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Caffenol-C | by richard314159
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Some ingredients and equipment for the Caffenol-C coffee developer.


The formulas I found on the net for Caffenol-C were a bit difficult to reproduce accurately. (There are too many measurements by level or rounded or heaped teaspoon or cup or ounce.) So based on one such formula I devised this as a starting point for my experiments.


Water(1) 300 ml

Washing soda(2) 12g

Ascorbic acid(3) 1.1g

Coffee granules(4) 8.5g


Of course, as you can see, I am able to weigh these ingredients to 0.1g. I guess you may have to use some other system if you don't have scales like mine!




- Dissolve soda in water. Leave to clear(5).

- Add coffee and ascorbic acid, dissolve and stand for 10 minutes. Use undiluted as soon as possible, but at least within 30 minutes.


For Agfa APX400 @400ASA, which normally requires longer development times than most similar films, I chose 15min development time at 20C.(6)


Wash rapidly in 4 changes of water at 20C (total time just less than 1 minute) before using stop bath and fixer.(7) These 4 changes of water seem necessary to remove the coffee stain and allow you to save the fixer and other chemicals for future re-use.


Then fix as usual.




(1) I used water at 20 degrees C. Warmer water may have been a good idea to help things dissolve. Eg use 2/3 of the water here at 30-40 degrees and then top up with cold water to 320ml or thereabouts (the final volume I ended up with).


(2) Washing soda used was "Dri-pak (dp) soda crystals",, bought at hardware store. Main ingredient Na2CO3.10H20. Label says it is guaranteed >30%. (I presume that calculation reflects the water of crystalisation, but I wonder if there may be some residual NaCl in there too.)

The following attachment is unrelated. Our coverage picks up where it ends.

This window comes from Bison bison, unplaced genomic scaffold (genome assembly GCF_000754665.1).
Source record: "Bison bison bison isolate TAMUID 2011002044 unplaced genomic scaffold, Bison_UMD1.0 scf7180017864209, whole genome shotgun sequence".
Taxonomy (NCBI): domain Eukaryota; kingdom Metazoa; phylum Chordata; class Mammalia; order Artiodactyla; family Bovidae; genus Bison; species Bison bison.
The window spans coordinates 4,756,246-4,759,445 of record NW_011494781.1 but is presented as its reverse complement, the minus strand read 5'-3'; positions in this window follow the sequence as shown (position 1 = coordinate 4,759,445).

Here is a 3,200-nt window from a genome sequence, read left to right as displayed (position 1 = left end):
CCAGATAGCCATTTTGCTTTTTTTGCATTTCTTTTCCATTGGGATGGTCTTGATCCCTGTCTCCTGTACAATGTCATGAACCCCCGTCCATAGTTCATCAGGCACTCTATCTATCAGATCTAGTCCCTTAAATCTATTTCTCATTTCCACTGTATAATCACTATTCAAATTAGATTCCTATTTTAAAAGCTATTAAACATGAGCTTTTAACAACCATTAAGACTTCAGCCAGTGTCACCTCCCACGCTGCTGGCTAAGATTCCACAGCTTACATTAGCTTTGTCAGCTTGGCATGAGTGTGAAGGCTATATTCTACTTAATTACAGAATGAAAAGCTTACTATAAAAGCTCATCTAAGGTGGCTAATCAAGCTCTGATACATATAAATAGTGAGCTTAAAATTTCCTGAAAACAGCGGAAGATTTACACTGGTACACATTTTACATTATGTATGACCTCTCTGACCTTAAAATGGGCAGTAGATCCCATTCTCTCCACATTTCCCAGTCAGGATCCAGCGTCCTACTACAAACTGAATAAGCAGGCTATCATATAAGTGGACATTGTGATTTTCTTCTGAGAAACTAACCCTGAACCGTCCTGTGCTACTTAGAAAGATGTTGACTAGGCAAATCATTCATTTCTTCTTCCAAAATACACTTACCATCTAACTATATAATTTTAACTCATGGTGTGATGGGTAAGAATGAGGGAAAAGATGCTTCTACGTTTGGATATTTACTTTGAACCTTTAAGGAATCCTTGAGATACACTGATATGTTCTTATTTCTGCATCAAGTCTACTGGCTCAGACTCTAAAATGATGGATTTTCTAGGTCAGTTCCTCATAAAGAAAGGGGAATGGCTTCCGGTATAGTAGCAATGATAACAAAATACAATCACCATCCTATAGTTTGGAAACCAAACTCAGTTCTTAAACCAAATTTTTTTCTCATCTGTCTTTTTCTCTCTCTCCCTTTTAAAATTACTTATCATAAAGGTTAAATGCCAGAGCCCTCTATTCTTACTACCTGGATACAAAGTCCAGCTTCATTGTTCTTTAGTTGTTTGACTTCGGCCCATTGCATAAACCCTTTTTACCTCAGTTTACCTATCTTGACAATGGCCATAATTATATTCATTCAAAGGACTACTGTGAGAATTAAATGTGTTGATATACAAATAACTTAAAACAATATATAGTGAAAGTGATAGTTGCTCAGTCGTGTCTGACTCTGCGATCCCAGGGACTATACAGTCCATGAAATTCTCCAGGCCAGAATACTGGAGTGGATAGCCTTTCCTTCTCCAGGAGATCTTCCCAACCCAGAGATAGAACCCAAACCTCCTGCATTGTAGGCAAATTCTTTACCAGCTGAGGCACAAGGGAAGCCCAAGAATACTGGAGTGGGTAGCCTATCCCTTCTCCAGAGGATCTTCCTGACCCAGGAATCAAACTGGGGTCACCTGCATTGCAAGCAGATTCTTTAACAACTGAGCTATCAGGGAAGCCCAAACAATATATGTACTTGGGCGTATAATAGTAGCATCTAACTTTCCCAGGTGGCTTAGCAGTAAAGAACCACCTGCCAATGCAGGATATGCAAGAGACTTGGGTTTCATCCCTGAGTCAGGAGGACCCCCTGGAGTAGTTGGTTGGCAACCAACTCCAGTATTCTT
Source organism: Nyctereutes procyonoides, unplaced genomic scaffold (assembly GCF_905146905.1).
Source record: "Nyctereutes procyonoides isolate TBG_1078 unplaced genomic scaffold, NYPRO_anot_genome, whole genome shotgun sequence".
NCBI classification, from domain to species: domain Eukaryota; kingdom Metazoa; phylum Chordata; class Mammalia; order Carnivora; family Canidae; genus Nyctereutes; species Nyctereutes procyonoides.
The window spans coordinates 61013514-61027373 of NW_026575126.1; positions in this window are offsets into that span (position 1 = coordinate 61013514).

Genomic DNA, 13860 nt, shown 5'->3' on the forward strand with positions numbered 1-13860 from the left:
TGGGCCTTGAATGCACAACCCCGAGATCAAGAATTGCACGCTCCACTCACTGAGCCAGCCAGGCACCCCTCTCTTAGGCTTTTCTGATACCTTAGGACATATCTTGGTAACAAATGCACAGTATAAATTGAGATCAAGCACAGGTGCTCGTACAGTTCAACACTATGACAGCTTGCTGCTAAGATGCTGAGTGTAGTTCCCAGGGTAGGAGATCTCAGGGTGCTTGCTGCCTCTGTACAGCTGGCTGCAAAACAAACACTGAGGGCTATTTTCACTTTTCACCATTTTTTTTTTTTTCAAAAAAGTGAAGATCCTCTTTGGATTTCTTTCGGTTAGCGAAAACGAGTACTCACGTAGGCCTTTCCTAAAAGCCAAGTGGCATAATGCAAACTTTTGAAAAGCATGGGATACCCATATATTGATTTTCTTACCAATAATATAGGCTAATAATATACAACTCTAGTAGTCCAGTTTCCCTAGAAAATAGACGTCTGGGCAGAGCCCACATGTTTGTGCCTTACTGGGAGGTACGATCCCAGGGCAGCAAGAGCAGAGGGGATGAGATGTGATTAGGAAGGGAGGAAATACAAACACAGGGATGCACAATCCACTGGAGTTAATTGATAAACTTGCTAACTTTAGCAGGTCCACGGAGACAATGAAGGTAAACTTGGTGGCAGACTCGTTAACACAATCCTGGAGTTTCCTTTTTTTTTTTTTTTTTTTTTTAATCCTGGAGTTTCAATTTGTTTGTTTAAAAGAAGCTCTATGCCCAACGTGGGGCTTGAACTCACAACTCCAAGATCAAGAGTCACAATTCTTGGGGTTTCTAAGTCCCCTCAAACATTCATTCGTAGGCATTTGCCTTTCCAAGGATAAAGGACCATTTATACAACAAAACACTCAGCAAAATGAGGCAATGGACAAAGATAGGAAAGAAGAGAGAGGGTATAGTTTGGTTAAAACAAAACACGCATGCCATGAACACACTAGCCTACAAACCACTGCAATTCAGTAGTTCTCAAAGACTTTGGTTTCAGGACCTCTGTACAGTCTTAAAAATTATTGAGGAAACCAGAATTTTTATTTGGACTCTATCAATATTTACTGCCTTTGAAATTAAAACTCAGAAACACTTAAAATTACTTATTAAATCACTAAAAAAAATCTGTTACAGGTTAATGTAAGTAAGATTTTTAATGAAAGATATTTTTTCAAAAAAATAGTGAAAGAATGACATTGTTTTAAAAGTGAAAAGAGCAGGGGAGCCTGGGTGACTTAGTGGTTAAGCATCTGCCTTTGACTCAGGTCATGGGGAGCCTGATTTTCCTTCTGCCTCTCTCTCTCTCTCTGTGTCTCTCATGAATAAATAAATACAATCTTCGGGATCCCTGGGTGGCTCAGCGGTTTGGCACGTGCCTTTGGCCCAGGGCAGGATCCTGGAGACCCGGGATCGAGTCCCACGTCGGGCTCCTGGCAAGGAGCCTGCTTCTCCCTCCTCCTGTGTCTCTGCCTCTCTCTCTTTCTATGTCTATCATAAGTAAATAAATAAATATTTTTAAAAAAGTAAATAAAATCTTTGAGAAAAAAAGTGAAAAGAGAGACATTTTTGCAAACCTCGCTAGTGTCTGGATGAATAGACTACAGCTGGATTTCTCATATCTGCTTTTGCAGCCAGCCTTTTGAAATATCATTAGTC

(3) Linus vitamin C power, ordered from local chemist.


(4) "Nescafe original", freshly opened. Chosen not so much because it is my favourite (it isn't) but because it is ubiquitous and easy to obtain, and therefore (hopefully) with reproducable results. Most others should do just as well.


(5) It never really cleared at any stage. I made sure I let it stand for 10 mins and then used the stuff anyway.


(6) I sort of swished the chemicals round slightly once a minute by tilting the tank, rather than my usual inversion or stirring or rotating vigorously. (I have read that too much agitation is a bad thing, though don't know why.) This wasn't a well-controlled experiment, and I am not sure the negatives were exposed correctly (they could even have been as much as a stop out either way), but the end result was as good as I might hope on the first attempt.


(7) Next time I plan to wash 4 times in citric acid instead, and discard this citric acid afterwards. Citric acid crystals are easily available at nearby Asian grocery shops and are cheap - much cheaper than Ilford stop bath!


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Taken on February 13, 2008